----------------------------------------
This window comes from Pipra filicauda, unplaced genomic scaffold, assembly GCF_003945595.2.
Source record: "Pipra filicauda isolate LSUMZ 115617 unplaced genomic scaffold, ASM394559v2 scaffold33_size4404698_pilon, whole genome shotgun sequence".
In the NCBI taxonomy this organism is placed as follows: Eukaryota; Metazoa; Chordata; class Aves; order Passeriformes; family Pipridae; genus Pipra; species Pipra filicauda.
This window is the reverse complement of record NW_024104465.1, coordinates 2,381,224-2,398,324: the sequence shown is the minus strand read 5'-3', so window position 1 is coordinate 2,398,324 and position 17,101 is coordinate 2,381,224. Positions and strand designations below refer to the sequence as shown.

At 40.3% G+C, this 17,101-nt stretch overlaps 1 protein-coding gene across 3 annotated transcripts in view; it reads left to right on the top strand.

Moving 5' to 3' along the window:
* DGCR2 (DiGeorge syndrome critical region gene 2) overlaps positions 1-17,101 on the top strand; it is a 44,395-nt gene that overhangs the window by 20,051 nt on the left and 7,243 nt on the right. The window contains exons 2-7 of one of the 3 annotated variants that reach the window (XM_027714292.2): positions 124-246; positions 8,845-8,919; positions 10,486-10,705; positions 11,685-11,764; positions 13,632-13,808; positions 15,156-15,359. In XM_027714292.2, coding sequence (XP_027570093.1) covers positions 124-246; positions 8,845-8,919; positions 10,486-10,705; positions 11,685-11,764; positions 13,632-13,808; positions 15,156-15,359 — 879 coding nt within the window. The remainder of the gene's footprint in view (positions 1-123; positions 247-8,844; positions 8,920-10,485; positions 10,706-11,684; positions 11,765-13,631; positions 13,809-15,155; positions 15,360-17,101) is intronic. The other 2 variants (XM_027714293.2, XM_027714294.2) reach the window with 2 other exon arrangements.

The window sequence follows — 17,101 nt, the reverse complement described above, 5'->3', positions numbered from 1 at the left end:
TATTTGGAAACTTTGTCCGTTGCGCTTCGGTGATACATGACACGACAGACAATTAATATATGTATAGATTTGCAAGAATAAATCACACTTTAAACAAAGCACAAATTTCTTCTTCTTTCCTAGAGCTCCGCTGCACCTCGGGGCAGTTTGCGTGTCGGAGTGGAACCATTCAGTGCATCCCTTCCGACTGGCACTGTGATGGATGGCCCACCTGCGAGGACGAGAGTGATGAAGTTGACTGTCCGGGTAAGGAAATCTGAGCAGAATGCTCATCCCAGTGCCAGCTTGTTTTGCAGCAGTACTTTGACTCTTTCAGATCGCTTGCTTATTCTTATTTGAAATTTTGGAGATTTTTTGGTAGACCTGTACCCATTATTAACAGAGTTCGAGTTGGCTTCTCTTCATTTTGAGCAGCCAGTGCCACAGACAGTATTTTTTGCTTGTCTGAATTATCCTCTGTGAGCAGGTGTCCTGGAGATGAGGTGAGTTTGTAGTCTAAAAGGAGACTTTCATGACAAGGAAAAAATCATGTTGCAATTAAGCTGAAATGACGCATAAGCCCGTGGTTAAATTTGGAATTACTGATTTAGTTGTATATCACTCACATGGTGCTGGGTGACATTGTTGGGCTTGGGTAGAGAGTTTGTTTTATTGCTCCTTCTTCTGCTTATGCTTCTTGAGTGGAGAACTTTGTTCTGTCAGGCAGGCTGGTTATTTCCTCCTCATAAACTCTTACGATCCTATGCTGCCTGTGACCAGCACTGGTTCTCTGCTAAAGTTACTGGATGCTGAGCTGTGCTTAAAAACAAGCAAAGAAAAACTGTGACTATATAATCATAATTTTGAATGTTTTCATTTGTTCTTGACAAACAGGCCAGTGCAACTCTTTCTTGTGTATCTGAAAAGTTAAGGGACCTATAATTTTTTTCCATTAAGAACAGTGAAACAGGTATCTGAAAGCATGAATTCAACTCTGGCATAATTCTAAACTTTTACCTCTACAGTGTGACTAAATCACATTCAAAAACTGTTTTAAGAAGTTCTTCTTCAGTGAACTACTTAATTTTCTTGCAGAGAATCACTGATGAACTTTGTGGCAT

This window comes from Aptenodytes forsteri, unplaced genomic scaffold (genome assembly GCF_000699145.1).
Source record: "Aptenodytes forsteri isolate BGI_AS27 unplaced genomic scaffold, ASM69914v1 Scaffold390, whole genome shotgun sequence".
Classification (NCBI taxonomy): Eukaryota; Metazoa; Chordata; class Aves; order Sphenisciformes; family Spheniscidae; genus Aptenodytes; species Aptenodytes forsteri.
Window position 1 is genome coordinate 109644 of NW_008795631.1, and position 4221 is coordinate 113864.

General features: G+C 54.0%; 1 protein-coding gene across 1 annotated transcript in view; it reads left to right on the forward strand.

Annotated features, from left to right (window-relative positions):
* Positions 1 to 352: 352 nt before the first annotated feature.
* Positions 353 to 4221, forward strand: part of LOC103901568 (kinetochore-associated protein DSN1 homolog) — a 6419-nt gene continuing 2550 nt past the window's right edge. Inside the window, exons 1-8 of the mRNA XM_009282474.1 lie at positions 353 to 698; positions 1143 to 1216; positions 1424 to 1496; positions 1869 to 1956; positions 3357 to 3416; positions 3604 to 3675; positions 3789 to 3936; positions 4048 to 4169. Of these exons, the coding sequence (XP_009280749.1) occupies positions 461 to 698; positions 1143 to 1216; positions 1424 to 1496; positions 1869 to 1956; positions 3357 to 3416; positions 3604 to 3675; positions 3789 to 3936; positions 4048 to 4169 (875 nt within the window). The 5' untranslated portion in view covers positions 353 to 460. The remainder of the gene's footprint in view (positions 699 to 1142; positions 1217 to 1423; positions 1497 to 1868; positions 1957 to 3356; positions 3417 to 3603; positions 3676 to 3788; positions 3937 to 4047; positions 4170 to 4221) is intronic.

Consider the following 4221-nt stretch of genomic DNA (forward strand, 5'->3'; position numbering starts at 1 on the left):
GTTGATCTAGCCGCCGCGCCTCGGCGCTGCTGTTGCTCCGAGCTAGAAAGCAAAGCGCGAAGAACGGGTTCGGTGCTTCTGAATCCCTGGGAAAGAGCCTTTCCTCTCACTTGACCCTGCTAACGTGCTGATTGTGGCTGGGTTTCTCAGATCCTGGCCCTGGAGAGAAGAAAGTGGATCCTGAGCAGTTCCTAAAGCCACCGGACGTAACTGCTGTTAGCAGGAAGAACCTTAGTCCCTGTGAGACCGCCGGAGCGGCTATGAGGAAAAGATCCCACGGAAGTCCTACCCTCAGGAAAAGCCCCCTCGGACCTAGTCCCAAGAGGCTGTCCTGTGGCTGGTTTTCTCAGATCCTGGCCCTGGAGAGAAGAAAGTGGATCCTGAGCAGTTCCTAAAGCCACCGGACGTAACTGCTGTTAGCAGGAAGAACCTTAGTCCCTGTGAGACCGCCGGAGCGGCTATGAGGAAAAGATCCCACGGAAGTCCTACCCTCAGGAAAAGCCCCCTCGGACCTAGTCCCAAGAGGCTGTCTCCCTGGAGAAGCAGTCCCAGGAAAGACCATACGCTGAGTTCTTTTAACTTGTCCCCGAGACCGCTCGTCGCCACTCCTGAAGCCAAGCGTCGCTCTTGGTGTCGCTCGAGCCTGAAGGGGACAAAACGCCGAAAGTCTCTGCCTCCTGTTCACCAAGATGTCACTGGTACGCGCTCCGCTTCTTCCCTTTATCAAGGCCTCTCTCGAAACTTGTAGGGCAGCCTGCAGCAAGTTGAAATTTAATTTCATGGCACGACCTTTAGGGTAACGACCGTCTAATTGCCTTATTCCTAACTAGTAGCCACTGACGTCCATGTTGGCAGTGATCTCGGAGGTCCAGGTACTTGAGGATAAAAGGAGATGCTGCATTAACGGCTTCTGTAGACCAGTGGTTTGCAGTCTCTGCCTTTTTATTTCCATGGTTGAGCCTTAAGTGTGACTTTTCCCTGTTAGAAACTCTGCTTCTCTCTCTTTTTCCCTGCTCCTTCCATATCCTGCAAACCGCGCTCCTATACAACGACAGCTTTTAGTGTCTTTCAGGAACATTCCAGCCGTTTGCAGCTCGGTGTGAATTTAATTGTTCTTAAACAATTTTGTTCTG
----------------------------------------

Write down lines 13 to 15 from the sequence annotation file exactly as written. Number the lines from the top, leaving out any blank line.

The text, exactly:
Window position 1 is genome coordinate 109644 of NW_008795631.1, and position 4221 is coordinate 113864.

General features: G+C 54.0%; 1 protein-coding gene across 1 annotated transcript in view; it reads left to right on the forward strand.

Annotated features, from left to right (window-relative positions):